Entity-Generation Tools - SQL Server 2008

O/RM is based on entities. An entity is a class that has its properties mapped to table columns. Usually, databases have a lot of tables and a lot of columns. An O/RM framework such as LINQ to SQL provides tools to generate entities automatically, so developers don’t need to create them manually.

The LINQ to SQL framework provides two tools for generating entities: SQLMetal and the LINQ to SQL Classes Designer in Visual Studio 2008. These tools generate the same entities with the same code. The big difference is that Visual Studio’s LINQ to SQL Classes Designer allows you to choose which table to transform into an entity; the SQLMetal tool does not allow you to choose. SQLMetal generates all the entities analyzing all the tables contained in the database. Also, SQLMetal can produce .mdf, .sdf, or .dbml files. The LINQ to SQL Classes Designer produces only .dbml files. A .dbml file contains XML tags representing the database’s structure.

Using SQLMetal

SQLMetal is a command-line program that generates entities from a provided database. The executable resides in the C:Program FilesMicrosoft SDKsWindowsv6.0Abin folder, but you can easily use it from the Visual Studio 2008 command prompt, accessed from the Visual Studio Tools menu. The following is the command to use SQLMetal:

SQLMetal [options] [input file]

For [options], you can use the options listed in Table 18-1. The [input file] optional option is a SQL Server Express filename (.mdf), a SQL Server CE filename (.sdf), or a DBML filename (.dbml). You can provide the database filename and obtain the entities mapped on the database’s structure. More interesting is the DBML file option. This file is easy to read and modify, so you can change its content and obtain a part of the whole database’s structure (just as with Visual Studio’s LINQ to SQL Designer) or easily re-create entities after the database has changed its structure. For example, if the database administrator (DBA) changes a table name or adds a new column to a table, you can modify the DBML file manually and execute the SQLMetal tool to re-create the entities.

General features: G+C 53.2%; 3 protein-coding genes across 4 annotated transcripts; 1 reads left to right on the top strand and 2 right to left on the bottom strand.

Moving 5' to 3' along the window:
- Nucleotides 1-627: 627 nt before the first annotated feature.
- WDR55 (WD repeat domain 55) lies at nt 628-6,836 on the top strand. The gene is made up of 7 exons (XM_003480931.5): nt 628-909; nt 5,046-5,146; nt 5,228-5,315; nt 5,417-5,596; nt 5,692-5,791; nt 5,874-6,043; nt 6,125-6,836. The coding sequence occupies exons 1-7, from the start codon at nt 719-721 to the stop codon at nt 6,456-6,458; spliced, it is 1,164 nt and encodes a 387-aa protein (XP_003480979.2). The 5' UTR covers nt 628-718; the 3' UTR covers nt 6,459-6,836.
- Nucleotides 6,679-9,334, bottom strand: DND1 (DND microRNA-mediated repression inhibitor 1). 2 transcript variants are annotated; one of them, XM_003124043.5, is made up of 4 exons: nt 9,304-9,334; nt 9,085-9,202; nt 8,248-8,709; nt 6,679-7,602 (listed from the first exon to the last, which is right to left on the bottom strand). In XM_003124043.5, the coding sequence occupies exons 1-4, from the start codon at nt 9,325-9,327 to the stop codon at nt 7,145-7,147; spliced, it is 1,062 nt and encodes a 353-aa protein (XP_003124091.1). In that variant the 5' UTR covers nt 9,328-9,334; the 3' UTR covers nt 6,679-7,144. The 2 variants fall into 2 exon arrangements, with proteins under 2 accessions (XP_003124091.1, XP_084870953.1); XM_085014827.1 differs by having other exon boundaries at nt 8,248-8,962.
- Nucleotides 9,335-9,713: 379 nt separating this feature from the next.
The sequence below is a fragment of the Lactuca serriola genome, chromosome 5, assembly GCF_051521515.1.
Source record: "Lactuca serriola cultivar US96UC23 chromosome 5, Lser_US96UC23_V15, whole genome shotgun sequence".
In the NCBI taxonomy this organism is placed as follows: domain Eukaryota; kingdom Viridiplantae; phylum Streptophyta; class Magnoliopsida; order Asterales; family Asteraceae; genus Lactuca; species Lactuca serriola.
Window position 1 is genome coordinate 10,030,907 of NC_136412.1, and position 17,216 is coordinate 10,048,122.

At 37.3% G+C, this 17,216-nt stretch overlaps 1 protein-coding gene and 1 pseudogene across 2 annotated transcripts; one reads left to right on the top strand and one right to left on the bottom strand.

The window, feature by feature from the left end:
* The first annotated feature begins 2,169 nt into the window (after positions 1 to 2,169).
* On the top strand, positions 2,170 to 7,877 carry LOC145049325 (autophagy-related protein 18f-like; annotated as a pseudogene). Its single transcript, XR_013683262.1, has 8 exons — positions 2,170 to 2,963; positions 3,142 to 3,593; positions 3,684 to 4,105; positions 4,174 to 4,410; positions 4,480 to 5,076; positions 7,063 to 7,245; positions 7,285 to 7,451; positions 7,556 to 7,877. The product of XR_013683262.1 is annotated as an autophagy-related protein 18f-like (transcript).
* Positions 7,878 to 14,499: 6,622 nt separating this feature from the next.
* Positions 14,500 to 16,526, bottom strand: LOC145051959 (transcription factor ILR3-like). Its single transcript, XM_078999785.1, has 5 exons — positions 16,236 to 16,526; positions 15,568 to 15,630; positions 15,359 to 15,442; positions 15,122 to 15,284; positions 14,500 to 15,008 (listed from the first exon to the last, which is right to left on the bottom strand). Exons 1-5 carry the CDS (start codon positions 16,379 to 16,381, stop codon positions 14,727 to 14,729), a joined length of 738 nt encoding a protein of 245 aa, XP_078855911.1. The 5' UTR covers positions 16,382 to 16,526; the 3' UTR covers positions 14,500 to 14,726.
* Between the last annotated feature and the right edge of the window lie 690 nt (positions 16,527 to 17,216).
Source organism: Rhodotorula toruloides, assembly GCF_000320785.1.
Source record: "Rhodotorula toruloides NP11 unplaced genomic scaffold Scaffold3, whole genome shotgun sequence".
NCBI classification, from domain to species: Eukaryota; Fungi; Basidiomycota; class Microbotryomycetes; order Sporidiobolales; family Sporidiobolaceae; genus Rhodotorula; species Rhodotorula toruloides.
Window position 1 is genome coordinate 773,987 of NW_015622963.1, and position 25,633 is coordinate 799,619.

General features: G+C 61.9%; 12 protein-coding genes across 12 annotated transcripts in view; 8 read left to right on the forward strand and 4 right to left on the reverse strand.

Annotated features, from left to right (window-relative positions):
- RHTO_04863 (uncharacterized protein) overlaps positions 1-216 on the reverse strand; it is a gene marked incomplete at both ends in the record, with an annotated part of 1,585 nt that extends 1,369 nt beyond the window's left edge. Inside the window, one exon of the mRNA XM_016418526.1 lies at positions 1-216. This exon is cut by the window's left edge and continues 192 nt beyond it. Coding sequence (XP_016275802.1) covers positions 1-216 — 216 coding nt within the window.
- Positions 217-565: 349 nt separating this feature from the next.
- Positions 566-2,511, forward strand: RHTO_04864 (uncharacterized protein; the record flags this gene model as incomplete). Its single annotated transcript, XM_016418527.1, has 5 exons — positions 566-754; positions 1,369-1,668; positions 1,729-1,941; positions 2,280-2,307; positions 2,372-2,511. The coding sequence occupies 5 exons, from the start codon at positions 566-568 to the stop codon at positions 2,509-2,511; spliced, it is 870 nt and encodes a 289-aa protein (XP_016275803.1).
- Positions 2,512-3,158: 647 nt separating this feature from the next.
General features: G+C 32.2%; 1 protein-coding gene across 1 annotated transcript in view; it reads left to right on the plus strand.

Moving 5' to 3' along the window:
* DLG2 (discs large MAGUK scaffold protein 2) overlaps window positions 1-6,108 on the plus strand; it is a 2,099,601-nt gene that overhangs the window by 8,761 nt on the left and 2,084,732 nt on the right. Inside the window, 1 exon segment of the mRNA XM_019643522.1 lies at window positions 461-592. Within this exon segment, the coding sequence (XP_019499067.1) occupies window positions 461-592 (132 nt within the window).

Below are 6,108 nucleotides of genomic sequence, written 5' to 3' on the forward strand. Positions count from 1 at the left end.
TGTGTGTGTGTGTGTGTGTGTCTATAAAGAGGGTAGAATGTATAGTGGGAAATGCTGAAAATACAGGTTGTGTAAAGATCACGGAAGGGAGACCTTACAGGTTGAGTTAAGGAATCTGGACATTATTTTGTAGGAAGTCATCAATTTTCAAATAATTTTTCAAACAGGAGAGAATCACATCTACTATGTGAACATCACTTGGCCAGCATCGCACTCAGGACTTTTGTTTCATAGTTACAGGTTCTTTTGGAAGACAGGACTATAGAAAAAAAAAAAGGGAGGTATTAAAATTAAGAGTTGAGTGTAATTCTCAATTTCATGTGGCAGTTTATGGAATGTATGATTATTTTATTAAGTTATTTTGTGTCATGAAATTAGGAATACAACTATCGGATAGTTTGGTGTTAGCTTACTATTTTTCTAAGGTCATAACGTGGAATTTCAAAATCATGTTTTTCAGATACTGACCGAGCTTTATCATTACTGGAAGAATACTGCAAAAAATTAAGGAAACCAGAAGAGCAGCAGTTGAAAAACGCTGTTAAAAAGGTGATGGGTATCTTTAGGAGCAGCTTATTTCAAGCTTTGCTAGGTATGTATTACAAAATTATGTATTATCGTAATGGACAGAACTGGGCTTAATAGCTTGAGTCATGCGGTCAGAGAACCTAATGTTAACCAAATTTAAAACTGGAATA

SQLMetal Generation Tool Options

SQLMetal Generation Tool Options

Following is a practical SQLMetal tool usage example:

SQLMetal /server:.SQL2K8 /database:AdventureWorks /pluralize /code: AdventureWorks.cs

In this example, the tool connects to an instance of a SQL Server 2008 database called SQL2K8. Then it examines the structure of the AdventureWorks database and generates the entities. They will be written in the AdventureWorks.cs file with C# language code.

Here’s another example:

SQLMetal /conn:"server=.sql2k8; database=AdventureWorks;Integrated Security=
SSPI" /dbml:AdventureWorks.dbml

In this case, SQLMetal uses a connection string to connect to the database. Then it analyzes the AdventureWorks database and generates a DBML file.

Finally, here’s an example that specifies options to generate code that manages stored procedures, functions, and views other than entities:

SQLMetal /server:.SQL2K8 /database:AdventureWorks /user:sa /password:admin /code:AdventureWorks.cs /sprocs /views /functions

Using the Visual Studio LINQ to SQL Classes Designer

The LINQ to SQL Classes Designer, included in Visual Studio 2008, is a visual designer that allows you to drag and drop a table from Server Explorer onto the designer. In this way, you can generate entity code automatically. The designer generates DBML files.

The designer is able to recognize when tables have relations. Figure shows the designer with a couple of tables from the AdventureWorks database. The designer has recognized one relationship, indicated by the arrow, and created the necessary classes.

Visual Studio LINQ to SQL Classes Designer with some AdventureWorks tables

Visual Studio LINQ to SQL Classes Designer with some AdventureWorks tables

To add a LINQ to SQL Classes file to your project, select Project ➤New Item to open the Add New Item dialog box. In this dialog box, select the LINQ to SQL Classes template, as shown in Figure.

Adding a new LINQ to SQL Classes file

Adding a new LINQ to SQL Classes file

Now that you’re familiar with the tools, it’s time to analyze the code that they generate.

Analyzing the Generated Code

After you’ve used either SQLMetal or LINQ to SQL Classes Designer to create entities, you can use the classes to manage the database. But first you should understand what has been generated by the tool that you’re using.

If you have used SQLMetal with the /code option, just open the file with your preferred text editor. To read the code generated by the Visual Studio LINQ to SQL Classes Designer, you need to expand the DBML file node in Solution Explorer, as shown in Figure, and take a look at the source code within the designer.cs file.

The code generated by the LINQ to SQL Classes Designer is contained in the designer.cs file.

The code generated by the LINQ to SQL Classes Designer is contained in the designer.cs file.

In our example, the first important instruction in the code is the AdventureWorksDataContext class definition. This class derives from the DataContext class.